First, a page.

New Rice for Africa

Offers Hope to Women Farmers and Millions More

 

 

Bintu is typical of West Africa’s 20 million rice farmers—most are women. Bintu farms about 1 hectare in southern Côte d’Ivoire, or the Ivory Coast. She’s bound to an environmentally degrading, slash-and-burn farming system.

 

 

Bintu clears brush from new land, then plants rice seeds of the Asian rice species that entered Africa about 450 years ago. But Asian rices—developed for high-input irrigated farming—can’t compete with the weeds on Bintu's rainfed farmland, which soon take over. So, after a crop or two, Bintu must clear more land.

She would rather plant the traditional African rice species that her ancestors grew. It has wide, droopy leaves that smother weeds, and has thrived in harsh environments for 3500 years. The African rice also resists drought, acid soils, and local pests that plague the Asian rices.

Bintu also likes how the African rice tastes. It’s served at weddings and festivals.

But Bintu can’t plant her traditional African rice, because it doesn’t produce enough to feed her family—much less enough to sell surplus grain.

For years, scientists have dreamed of combining the ruggedness of the African species with the productivity of the Asian species. But the two are so different, attempts to cross them have failed. Until now.

Advances in agricultural research in recent years have helped scientists cross the two species—a breakthrough that is changing Bintu’s life. Using a technique called embryo-rescue, scientists are able to assure that crosses between the two varieties survive and grow to maturity. The new rice for Africa, like its African parent, smothers grain-robbing weeds, and resists drought, pests and problem soils. It also inherited higher productivity from the Asian species, and can double production with just a few inputs.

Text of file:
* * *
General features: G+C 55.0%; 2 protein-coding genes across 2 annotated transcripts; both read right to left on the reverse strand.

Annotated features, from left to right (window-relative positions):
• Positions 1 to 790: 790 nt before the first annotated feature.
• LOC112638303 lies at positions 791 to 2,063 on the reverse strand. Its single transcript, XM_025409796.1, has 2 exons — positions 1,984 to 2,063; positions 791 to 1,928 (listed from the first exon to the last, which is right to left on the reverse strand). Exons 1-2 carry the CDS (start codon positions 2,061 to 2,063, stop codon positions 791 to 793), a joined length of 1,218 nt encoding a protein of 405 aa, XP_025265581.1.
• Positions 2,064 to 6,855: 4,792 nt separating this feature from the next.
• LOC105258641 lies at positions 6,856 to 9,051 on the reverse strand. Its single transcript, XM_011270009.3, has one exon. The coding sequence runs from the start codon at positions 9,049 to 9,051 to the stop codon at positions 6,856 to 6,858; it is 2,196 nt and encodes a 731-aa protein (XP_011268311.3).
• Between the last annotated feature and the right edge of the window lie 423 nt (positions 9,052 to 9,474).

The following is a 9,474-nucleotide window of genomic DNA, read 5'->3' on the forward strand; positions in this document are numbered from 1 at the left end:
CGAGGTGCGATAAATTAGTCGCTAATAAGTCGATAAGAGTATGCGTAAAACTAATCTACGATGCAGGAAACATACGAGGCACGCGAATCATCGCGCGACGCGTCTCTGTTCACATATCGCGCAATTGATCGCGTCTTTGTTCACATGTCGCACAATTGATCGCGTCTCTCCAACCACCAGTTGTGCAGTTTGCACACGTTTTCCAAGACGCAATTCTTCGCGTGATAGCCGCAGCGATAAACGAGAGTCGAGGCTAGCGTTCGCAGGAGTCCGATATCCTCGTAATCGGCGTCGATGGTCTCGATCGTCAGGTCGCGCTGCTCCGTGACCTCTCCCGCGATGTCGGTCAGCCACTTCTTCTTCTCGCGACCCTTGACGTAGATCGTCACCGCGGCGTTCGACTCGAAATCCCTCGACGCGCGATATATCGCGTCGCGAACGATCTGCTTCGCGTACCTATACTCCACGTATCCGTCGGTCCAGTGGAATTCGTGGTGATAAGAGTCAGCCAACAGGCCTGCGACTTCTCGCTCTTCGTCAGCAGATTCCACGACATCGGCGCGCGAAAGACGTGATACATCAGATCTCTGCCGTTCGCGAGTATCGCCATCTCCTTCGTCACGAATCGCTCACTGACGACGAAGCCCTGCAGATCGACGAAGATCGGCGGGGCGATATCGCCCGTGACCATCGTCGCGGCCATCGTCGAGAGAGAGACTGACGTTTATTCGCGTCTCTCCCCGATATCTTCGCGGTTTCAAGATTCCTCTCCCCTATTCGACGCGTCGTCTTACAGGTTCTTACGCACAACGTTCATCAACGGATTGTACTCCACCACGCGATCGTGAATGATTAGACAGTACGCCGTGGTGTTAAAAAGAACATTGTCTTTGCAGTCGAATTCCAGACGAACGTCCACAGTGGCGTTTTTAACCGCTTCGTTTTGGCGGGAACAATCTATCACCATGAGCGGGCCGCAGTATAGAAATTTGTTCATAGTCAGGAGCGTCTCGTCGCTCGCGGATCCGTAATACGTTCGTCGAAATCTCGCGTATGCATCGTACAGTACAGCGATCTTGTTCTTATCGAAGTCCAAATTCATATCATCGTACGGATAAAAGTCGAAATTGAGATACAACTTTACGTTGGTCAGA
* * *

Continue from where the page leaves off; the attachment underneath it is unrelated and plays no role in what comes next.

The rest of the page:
Rice in West Africa

Nowhere is the struggle for food more desperate than in West Africa—home to 240 million, one of every three persons on the continent. More than half the population survives, somehow, on less than one US dollar per day.

"Keep in mind that ‘food’ means ‘rice’ for many people in West Africa today," says Dr Kanayo F. Nwanze, director general of the West Africa Rice Development Association (WARDA), based in Côte d’Ivoire. It was WARDA that developed the rices, dubbed NERICAs (NEw RIce for AfriCA).

"Ironically, rice was considered a luxury food in West Africa only two decades ago," Nwanze adds. "Today, it’s the staple." Rice now contributes more calories and protein than any other cereal in humid West Africa, and about the same as all roots and tubers combined. Demand for rice is growing faster here than anywhere in the world.

In three decades, rice imports have increased eight-fold, to over 3 million tonnes a year, at a cost of almost US$ 1 billion.

About 40% of West Africa’s 4.1 million hectares of rice is upland, or dryland, grown like wheat or maize. Fertilizer and pesticide use is minimal, and yields are only about 1 tonne per hectare.


Breeding strategy

"The African and Asian species evolved separately over millennia," explains Dr Monty Jones, WARDA rice breeder. The African species lodges, or falls over, when grain heads fill. It also shatters easily, wasting more precious grain. The higher-yielding Asian species has largely replaced its African cousin.

West African farmers in rainfed (dryland) areas can’t grow the semidwarf rices that have revolutionized irrigated production in Asia, because they don’t compete well with weeds, or tolerate drought and local pests. And African farmers are too poor to invest much in herbicides, other pesticides, or fertilizers.